To have hope can be hard, but I think it’s imperative we stay the steady course. We can find solace in the Romanesque period in history where buildings became strong again when the world didn’t end in 1000 AD. We can find solace in realizing we have found lost technologies, like concrete, to make our world more solid. We can find solace in remembering that no matter how stubborn, we are one of the most adaptable creatures, and adapt we will. We can find solace in our relationships that we forge, foster, and create. Because, then, we know that we will have a network to turn to who supports our ideals of local, homegrown, homefunded communities.
To have hope, in my mind, is the only way to live. And, to have hope, is the only bottom line that will drive us when madness surrounds.
- One Climate Change Solution (chimalaya.org)
- Himalayan Glaciers: Glacial Studies, Retreat and climate change (chimalaya.org)
Today, we had our consensus training with Tree Bressen. Rather, it was a consensus workshop. Dynamic, fun, interactive, and incredibly informative – this was our day. From 10am – 5pm, hosted by Daybreak Co-Housing, we participated in exercises, asked questions, and learned about the consensus process. And, above everything – today was empowering in the decision we made to be in this process.
I think most people have an idea of what consensus is, we learn about the concept when we learn about language. But, hearing it as a decision making tool didn’t happen for me until I started to learn more about coops. I started to learn more about coops when I wanted to learn more about food. There are a lot of things in life important to me, but the top three or four “passions” would be housing, food, and spirituality (no, friend, not religion).
Growing up, I happened to encounter a lot of people who wanted to tell me what to do and what was the best right way for me to live. True to my “know-it-all” nature (as dubbed by my sweet Sister), I found this contrary. If they are so smart, thought I, why do I feel differently about this decision? When I had the opportunity to Be the Boss at a young age, telling others what to do never really felt right. They are capable, some much older than I, so why am I telling them what to do? It didn’t make sense, and I didn’t have the life experience or language skills to name the problem I was noticing.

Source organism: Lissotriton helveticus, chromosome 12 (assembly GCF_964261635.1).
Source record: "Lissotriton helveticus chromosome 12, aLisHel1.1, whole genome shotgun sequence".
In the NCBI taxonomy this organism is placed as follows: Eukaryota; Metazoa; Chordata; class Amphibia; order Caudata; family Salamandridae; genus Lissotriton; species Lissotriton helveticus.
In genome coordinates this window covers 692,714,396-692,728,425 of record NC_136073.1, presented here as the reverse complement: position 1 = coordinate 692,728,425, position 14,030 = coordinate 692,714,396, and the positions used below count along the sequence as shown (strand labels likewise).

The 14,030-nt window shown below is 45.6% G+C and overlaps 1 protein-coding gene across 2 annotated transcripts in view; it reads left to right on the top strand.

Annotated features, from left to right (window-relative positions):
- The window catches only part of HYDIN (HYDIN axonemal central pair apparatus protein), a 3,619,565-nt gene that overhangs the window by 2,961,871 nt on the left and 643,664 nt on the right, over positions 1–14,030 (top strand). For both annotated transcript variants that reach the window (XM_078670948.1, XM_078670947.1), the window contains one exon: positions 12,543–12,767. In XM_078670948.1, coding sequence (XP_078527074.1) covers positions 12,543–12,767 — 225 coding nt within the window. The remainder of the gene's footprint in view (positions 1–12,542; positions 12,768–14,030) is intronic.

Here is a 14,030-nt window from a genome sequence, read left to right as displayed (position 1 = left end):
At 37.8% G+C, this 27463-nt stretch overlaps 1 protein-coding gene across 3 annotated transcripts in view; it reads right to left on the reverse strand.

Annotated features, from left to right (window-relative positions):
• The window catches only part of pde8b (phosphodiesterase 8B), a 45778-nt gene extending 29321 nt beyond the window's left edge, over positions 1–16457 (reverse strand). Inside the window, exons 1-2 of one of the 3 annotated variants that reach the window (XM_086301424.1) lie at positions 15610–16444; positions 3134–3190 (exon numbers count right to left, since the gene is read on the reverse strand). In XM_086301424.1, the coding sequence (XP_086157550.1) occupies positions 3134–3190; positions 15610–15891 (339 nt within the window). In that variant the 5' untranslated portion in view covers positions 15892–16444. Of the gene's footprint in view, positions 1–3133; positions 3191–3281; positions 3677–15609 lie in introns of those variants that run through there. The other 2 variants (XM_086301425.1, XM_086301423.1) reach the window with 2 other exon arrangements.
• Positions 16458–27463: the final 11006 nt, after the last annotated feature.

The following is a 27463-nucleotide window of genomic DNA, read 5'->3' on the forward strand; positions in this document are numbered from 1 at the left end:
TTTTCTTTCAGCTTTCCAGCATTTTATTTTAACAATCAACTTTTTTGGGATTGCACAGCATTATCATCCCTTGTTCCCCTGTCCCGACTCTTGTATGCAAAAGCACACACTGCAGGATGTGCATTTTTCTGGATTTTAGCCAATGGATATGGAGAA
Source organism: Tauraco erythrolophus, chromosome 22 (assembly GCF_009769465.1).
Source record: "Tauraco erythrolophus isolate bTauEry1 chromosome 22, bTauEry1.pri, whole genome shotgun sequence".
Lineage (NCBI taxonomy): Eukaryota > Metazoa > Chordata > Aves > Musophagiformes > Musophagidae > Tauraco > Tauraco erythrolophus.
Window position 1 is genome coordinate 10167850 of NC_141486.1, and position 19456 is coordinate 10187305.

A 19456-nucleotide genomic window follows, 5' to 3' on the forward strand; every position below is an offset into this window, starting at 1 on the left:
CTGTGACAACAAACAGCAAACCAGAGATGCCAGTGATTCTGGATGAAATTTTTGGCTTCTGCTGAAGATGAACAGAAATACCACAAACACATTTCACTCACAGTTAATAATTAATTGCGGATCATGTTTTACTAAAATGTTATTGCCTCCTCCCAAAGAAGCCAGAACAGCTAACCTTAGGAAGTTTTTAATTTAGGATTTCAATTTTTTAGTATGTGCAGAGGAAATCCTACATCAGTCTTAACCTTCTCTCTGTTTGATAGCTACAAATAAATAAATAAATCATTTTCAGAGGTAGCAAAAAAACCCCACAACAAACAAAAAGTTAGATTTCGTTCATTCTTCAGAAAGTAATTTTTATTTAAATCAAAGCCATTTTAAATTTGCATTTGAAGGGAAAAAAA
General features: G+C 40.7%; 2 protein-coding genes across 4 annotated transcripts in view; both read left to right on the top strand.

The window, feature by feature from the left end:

Tom Atlee, however, has a name for it. He calls it “Co-Intelligence.” It figures that this vocabulary was gifted to me when I moved to the west coast. In fact, a fellow food clubber said the same thing tonight! (We both have family in the mid-west). This idea, this process, that we are all better together. But, more than that, when we let our ideas blend, when we have room for openness and change, we will participate in this thing called group wisdom. The whole is better than the sum of its parts.
A few times during our steering committee meetings, someone would ask after my post-giddiness, if it was some sort of “love fest.” No. It was just me, really enjoying this group wisdom. It’s such a joy to watch these changes. You come in with a stated problem or concern, maybe a few ideas of how it could look – then 13 (in our case women) people come together and say what about this and that and we can do it this other way. One of the participants in today’s training had a name for it: “both/and.” This idea that we don’t have to have one or the other, but we can do both and maybe more. In order to get there, though, you have to have an open heart. Open to change. Open to being changed.
I’m saddened I don’t have time to attend tomorrow’s workshop. Tree, however, will be doing a facilitator’s training in May. I’m very excited to be a part of that one.
Our consensus training is finally upon us! I am very excited. Our group has been self-learning consensus for the past 10 months, and I think it will be good to have a seasoned user show us some things to do.